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I wrote this question:

  1. Why hadn’t you said to me that you have arachnophobia before we went there?

Now I’m worried I should have used this version instead:

  1. Why hadn’t you said to me that you had arachnophobia before we went there?

Which version is grammatically correct? Or they correct both and it’s simply the matter of what I intended to say?

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    I don't know why you are using "hadn't". Also if the person still has arachnophobia, the sentence can be "Why didn't you tell me that you have arachnophobia before we went there?" Or even "Why didn't you tell me that you are arachnophobic before we went there?" because that is not like a disease you can catch. Sep 19 '20 at 16:53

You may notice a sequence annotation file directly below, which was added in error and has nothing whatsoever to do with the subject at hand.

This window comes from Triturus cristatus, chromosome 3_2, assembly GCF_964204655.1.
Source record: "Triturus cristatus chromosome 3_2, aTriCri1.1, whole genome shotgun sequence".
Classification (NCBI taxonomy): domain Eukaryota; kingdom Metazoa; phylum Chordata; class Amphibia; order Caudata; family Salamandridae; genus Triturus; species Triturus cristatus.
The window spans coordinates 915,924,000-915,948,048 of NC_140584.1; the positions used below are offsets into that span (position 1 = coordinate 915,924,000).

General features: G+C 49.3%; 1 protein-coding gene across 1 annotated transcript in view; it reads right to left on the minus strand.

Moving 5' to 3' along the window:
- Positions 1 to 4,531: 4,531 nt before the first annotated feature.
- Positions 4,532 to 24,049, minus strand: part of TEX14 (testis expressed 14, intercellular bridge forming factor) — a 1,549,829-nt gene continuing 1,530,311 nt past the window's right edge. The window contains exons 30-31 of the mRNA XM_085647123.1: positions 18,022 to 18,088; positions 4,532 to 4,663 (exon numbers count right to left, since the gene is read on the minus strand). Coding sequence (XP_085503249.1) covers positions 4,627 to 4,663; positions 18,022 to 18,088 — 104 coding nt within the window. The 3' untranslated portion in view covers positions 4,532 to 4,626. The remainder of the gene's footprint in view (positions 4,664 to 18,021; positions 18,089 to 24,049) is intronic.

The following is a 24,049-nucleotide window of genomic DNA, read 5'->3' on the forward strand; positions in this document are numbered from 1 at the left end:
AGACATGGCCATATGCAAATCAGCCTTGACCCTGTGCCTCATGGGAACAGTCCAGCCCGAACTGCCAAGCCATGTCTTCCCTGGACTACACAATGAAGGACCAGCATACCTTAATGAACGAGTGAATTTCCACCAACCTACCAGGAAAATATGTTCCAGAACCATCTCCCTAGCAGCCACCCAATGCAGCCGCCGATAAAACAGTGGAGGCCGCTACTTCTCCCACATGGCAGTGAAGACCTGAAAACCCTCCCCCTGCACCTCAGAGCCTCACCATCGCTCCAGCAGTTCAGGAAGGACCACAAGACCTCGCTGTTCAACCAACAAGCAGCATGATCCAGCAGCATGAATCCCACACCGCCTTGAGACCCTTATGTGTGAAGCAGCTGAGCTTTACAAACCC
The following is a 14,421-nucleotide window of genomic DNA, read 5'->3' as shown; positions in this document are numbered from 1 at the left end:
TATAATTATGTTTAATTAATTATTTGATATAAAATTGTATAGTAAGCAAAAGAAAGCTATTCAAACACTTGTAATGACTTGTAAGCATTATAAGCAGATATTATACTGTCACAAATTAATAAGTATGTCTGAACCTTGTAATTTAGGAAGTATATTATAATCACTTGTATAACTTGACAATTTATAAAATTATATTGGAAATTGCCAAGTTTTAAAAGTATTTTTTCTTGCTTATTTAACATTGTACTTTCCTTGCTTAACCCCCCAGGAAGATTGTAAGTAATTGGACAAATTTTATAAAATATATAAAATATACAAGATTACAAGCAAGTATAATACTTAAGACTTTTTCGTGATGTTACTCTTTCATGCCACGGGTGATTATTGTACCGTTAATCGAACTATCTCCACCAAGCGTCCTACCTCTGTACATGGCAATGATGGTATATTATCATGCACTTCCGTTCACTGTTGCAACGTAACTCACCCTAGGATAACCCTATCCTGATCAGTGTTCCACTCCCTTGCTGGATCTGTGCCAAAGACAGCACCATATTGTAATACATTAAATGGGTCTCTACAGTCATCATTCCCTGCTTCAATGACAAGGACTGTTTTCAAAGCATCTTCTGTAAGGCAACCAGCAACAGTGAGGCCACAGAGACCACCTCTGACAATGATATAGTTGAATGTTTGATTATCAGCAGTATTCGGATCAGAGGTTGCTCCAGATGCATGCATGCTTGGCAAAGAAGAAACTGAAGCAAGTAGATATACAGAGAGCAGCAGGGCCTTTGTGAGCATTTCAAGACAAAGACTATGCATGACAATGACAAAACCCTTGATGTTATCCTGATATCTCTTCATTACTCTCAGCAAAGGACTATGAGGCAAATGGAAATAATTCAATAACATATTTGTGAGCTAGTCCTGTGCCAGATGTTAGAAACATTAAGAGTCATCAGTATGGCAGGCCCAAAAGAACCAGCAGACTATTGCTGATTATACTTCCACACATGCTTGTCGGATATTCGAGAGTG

• I wanted to make the question sound stronger
    – San Antonik
    Sep 19 '20 at 16:56
  • Don't say "hadn't said to me"; say "didn't tell me". I’m migrating this to our sister site for English Language Learners to help you out.
    – tchrist
    Sep 19 '20 at 18:38
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This looks more like an attempt to use tenses rather than to communicate... That usually make bad English.

Firstly there is no need for the past perfect "hadn't you said". The past perfect is rare, and you should often just use the past tense instead.

Why didn't you say...

Also "tell" is a better verb than "say" in this context

Why didn't you tell me...

Now since the question is about back shifting. This is generally optional, and in this case, if he had arachnophobia before, he still has arachnophobia now. So it makes sense to use a present tense

Why didn't you tell me that you have arachnophobia before we went there?

If you still want to use past perfect, it may be possible to use something like

Why hadn't you told me about your arachnophobia?

(But I still prefer this in simple past)

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